At one point in Jon Turteltaub’s The Meg, Jason Statham free dives off the back of a boat to save someone in peril. Rainn Wilson looks on in awe and then says “Hell yeah!”. I found myself hard-pressed to disagree. Hell yeah, Jason Statham. Hell yeah, Jon Turteltaub. Hell yeah, The Meg.
The Meg is a ridiculous B-movie that sits in and enjoys that fact immensely. Filled with self-aware humor, multiple man-on-shark fights, and a bevy of jokes spewing from it’s stacked supporting cast, this is a movie swinging for the fences of audience enjoyment. And it succeeds. Some ballyhoo has been made of the desire to make this film R-rated, but after seeing it, I know this would have been the wrong choice. An R-rating would have cut off a huge portion of the audience that this film is ostensibly made for: ten year olds. Seeing this movie with a good number of kids in the audience was incredibly affirming. They hooted and hollered in all the right places, and shouted in surprise and dismay in all the others.1 A strong feather in this movie’s cap is that it never bothers itself with logic or exposition long enough to even approach being boring for a kid. It’s a slam bang moving picture from the first.
Set primarily in and around a deep sea research facility that would put both Sealab and SeaQuest DSV to shame, The Meg is about that time-honored tradition of Humans Going Where They Don’t Belong and bringing something back with them…this time, that thing being a 90-foot prehistoric shark. When hijinks (submarine attacks and dangerous rescue missions) ensue, the team aboard the “Mana One” research lab have no choice but to call in Jason Statham, playing one of my other favorite archetypes: The Only Man Alive Who Can Pull This Shit Off.
Statham’s (re)introduction to the movie lets you know a lot about its desired tone. In self-imposed exile and ostensibly supposed to play as his version of the opening to Rambo III, Statham, instead of stick-fighting and residing in a temple, rides a moped around Thailand while waving to children, wearing a nice hat, and being chastised by his neighbors for drinking too much.
Once Statham is convinced to dry out and return to service, the movie blasts off in a series of escalating rescues and daring shark attacks. Ably backed by a supporting cast featuring the likes of Bingbing Li (a badass oceanographer who Statham has to form a grudging respect and relationship with over the course of the movie, as they trade off saving one another in various scenarios), Ruby Rose (little used but rocking her moments), Rainn Wilson (providing some great comic relief while never falling into boring evil corporate guy tropes too heavily), Cliff Curtis, Winston Chao, Page Kennedy, Robert Taylor, Ólafur Darri Ólafsson, Jessica McNamee, Masi Oka, and the scene-stealing Shuya Sophia Cai.2 It’s a stacked cast, with everyone feeling like they fit together, light banter, inside jokes, and heavier beats passing easily between them. The interplay between the group is such an entertaining part of the movie that it leaves you wanting to see more adventures from this group in the future (and maybe wishing a few of them hadn’t gotten eaten).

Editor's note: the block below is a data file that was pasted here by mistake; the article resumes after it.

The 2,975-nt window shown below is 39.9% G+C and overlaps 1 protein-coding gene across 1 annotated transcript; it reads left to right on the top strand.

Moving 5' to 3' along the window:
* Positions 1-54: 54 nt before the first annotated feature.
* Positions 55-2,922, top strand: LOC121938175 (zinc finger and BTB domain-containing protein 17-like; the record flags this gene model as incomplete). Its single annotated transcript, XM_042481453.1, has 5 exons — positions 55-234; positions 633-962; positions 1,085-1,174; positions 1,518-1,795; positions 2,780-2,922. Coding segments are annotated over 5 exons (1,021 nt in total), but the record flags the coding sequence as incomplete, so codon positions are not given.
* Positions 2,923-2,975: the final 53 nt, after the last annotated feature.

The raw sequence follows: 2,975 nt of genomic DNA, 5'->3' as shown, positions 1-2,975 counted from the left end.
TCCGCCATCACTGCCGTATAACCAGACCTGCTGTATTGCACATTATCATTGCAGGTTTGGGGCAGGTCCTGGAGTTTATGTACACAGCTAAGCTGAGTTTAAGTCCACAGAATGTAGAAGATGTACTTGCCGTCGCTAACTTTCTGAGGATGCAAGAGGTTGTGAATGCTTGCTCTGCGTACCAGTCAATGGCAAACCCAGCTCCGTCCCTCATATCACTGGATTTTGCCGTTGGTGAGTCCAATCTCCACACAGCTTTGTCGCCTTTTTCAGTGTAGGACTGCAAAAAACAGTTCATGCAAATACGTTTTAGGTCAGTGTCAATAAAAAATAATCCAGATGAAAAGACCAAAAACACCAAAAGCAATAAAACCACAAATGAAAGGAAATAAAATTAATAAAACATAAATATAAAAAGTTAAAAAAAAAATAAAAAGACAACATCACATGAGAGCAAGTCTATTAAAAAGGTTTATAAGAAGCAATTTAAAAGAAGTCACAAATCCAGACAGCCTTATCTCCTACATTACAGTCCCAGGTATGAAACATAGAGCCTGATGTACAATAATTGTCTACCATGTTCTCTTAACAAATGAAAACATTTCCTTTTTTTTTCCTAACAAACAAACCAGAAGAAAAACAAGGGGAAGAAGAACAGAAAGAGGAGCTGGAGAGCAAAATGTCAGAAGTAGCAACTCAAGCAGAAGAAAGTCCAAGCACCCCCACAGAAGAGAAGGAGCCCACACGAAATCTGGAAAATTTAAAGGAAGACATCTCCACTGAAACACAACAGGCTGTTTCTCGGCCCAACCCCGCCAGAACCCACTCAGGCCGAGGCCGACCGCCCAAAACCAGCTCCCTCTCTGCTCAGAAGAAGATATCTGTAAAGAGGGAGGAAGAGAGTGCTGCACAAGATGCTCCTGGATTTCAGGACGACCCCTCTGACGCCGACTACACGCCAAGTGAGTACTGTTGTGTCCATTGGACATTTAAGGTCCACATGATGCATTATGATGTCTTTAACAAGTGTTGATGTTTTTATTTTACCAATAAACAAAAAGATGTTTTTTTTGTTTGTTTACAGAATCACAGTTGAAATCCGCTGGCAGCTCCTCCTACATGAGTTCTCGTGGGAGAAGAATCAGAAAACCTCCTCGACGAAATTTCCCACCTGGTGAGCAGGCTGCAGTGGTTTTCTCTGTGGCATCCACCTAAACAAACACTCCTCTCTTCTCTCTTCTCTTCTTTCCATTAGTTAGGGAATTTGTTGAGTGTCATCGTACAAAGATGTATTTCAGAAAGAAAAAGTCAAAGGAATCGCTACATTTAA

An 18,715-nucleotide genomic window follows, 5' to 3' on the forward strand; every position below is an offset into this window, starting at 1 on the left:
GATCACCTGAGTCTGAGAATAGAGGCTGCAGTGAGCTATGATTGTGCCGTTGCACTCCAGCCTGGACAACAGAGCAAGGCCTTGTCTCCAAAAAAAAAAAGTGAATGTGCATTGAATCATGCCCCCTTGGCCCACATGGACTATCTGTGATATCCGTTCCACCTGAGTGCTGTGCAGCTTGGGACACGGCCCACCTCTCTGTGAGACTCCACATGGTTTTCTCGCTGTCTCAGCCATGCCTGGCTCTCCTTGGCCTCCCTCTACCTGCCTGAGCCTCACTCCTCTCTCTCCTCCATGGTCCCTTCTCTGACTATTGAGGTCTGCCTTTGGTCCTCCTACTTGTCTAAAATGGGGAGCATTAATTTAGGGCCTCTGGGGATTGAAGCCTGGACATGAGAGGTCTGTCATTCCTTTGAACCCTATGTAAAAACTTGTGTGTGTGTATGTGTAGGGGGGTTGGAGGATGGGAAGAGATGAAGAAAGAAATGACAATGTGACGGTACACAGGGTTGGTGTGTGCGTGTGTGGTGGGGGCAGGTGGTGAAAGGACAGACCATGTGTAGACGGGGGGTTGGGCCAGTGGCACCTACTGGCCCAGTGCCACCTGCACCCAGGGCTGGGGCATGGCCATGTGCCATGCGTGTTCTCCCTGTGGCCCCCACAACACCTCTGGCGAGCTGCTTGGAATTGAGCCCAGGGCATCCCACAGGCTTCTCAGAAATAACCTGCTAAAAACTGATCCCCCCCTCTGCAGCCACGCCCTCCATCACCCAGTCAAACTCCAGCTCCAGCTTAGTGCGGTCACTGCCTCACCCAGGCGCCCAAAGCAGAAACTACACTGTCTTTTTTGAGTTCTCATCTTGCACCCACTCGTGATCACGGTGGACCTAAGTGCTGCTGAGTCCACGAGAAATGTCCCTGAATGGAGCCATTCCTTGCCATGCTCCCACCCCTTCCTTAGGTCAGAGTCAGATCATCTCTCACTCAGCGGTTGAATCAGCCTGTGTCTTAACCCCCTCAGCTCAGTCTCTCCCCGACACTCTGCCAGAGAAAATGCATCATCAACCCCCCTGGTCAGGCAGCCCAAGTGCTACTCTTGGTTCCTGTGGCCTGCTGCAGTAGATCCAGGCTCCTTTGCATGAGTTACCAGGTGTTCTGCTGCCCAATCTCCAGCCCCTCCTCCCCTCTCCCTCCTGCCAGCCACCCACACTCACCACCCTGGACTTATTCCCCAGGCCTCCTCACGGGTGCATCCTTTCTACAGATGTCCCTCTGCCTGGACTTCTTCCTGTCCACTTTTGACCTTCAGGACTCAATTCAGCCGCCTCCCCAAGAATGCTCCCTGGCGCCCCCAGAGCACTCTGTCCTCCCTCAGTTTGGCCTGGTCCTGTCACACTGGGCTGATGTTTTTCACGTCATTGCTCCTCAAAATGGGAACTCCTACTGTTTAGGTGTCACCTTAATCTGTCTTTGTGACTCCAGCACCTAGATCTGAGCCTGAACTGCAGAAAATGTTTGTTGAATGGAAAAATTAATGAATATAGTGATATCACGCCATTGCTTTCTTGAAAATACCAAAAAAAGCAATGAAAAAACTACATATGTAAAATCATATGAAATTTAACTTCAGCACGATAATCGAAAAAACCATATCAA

The Meg is chock full of death and dismemberment, but it never wallows in the entrails (well, okay, it does literally wallow in the entrails at a few points). The finale is an absolutely insane ballet of submersibles, swimming dogs, homemade torpedoes, and one of the greatest shots I’ve ever seen in a movie. The film is both fun and funny. It’s self-aware but never reductive towards it’s own premise. Like the best scientifically bonkers movies, it never gets tied down in details. Everything is neat and tidy, ridiculous as it is. Even character deaths are treated with enough dignity to not be dismissive while never getting too caught up in melodrama. Harry Gregson-Williams delivers an incredibly solid score for the film. No joke: when the titular shark is introduced, it’s not with a dread two-note number like old Bruce…The Meg gets a full blown hero melody as it fills the screen.
Turteltaub has never lacked for a sense of playful energy in his best efforts, and though The Meg is reminiscent of so many “Sci-Fi Original Movies” I watched as a kid, that playfulness, as well as the performances, carry this movie to a higher plane. The Meg is a fun and silly movie that will leave you wondering when the next journey for Jason Statham and his Multicultural Science Adventure Squad will be.
- I say “they” even though I was doing plenty of noise-making myself. I’m not ashamed to admit that one reveal even got an involuntary “WOO.” out of me.
- She has some great bits with Statham throughout. Clearly he needs to team up with children more often